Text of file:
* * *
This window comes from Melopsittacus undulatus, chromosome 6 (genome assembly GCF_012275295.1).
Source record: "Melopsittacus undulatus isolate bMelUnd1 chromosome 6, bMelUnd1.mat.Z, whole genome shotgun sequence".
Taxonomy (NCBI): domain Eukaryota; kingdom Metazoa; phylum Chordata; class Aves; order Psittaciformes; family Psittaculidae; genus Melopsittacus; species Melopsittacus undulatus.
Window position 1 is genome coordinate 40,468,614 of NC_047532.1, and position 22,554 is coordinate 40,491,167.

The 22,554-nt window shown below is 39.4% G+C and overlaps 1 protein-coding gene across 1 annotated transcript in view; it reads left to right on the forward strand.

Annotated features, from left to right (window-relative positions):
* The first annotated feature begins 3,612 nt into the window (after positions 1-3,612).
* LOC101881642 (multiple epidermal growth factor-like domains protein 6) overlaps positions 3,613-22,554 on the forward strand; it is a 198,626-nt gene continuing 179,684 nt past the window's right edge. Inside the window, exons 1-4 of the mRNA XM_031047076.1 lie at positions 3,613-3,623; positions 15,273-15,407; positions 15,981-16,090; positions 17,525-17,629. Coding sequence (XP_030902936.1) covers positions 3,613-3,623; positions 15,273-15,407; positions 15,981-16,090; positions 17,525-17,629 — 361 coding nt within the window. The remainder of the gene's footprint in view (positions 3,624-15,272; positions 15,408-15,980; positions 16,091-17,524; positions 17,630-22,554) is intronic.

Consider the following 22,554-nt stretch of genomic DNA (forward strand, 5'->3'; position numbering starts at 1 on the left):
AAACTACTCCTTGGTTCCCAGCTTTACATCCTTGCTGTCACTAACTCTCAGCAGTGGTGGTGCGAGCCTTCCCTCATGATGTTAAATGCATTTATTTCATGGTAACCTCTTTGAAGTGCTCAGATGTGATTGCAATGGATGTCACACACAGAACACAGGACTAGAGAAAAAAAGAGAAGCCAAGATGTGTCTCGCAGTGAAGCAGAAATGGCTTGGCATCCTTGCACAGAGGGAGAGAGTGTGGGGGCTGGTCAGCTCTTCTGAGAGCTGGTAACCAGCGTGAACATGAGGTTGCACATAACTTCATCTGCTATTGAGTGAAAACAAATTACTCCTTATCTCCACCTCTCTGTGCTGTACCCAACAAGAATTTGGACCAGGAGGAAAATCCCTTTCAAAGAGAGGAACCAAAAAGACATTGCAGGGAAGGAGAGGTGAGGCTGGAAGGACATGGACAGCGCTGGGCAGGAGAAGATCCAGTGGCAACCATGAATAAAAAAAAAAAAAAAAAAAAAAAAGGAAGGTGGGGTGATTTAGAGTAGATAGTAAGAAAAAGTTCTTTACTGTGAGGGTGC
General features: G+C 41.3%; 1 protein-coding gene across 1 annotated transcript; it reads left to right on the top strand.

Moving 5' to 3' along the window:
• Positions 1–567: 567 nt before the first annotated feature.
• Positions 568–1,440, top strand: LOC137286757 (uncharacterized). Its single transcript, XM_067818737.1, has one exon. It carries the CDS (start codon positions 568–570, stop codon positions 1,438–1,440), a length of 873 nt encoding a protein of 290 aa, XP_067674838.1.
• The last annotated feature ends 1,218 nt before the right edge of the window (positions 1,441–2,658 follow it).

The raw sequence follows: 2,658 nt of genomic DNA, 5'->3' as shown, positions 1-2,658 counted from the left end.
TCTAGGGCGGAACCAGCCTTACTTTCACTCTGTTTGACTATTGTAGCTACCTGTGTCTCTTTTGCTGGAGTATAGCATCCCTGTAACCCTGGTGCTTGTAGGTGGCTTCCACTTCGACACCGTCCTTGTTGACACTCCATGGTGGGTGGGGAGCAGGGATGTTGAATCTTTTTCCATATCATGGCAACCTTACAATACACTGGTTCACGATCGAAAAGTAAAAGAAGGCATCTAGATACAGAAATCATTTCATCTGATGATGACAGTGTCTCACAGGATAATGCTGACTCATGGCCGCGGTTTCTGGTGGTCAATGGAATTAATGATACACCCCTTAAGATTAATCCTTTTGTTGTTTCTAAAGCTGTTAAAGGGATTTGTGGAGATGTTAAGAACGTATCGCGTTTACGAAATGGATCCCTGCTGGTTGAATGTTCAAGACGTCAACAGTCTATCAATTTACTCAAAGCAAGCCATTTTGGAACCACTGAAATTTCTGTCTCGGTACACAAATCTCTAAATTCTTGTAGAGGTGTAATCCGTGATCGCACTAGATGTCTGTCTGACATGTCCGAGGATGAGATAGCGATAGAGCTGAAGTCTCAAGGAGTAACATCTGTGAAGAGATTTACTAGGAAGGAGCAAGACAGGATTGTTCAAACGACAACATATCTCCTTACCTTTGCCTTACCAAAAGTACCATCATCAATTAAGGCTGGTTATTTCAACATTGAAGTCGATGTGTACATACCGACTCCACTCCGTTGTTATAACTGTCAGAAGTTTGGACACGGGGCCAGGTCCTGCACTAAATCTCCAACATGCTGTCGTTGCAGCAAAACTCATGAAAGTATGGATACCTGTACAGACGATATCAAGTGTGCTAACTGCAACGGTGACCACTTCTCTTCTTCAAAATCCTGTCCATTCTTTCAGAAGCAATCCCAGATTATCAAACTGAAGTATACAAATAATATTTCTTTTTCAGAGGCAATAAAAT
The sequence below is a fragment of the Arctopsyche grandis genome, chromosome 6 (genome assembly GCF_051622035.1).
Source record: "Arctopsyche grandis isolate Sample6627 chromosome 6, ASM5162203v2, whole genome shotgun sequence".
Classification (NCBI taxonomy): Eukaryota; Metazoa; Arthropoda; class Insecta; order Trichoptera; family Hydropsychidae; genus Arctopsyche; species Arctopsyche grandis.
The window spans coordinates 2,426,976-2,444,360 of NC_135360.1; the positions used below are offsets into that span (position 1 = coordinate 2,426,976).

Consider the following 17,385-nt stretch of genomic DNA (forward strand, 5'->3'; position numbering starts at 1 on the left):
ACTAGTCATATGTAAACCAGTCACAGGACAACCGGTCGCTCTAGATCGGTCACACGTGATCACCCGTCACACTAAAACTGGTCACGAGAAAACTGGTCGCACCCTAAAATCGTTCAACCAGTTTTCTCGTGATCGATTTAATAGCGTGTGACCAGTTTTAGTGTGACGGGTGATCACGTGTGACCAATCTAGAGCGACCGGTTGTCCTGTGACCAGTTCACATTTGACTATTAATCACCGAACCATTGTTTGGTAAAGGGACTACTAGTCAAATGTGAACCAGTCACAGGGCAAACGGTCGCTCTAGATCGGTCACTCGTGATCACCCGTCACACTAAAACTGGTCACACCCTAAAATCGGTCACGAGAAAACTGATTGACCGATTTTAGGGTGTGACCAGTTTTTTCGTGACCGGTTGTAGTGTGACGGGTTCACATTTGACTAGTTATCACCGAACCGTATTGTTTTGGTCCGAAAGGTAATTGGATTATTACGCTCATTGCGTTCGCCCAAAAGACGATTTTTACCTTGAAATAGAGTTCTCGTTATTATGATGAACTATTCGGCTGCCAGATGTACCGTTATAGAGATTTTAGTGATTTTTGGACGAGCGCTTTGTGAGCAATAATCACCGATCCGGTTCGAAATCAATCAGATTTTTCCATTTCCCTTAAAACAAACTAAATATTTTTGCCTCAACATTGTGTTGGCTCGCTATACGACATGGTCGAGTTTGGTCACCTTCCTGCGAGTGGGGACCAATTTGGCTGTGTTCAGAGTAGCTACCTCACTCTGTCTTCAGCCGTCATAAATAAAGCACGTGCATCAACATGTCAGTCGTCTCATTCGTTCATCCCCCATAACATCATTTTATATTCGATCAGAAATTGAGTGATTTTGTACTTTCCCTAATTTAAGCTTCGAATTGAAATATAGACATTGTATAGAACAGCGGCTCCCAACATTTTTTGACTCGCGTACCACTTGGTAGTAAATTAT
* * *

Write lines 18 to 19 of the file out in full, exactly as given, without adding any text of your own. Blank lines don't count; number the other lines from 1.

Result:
The sequence below is a fragment of the Arctopsyche grandis genome, chromosome 6 (genome assembly GCF_051622035.1).
Source record: "Arctopsyche grandis isolate Sample6627 chromosome 6, ASM5162203v2, whole genome shotgun sequence".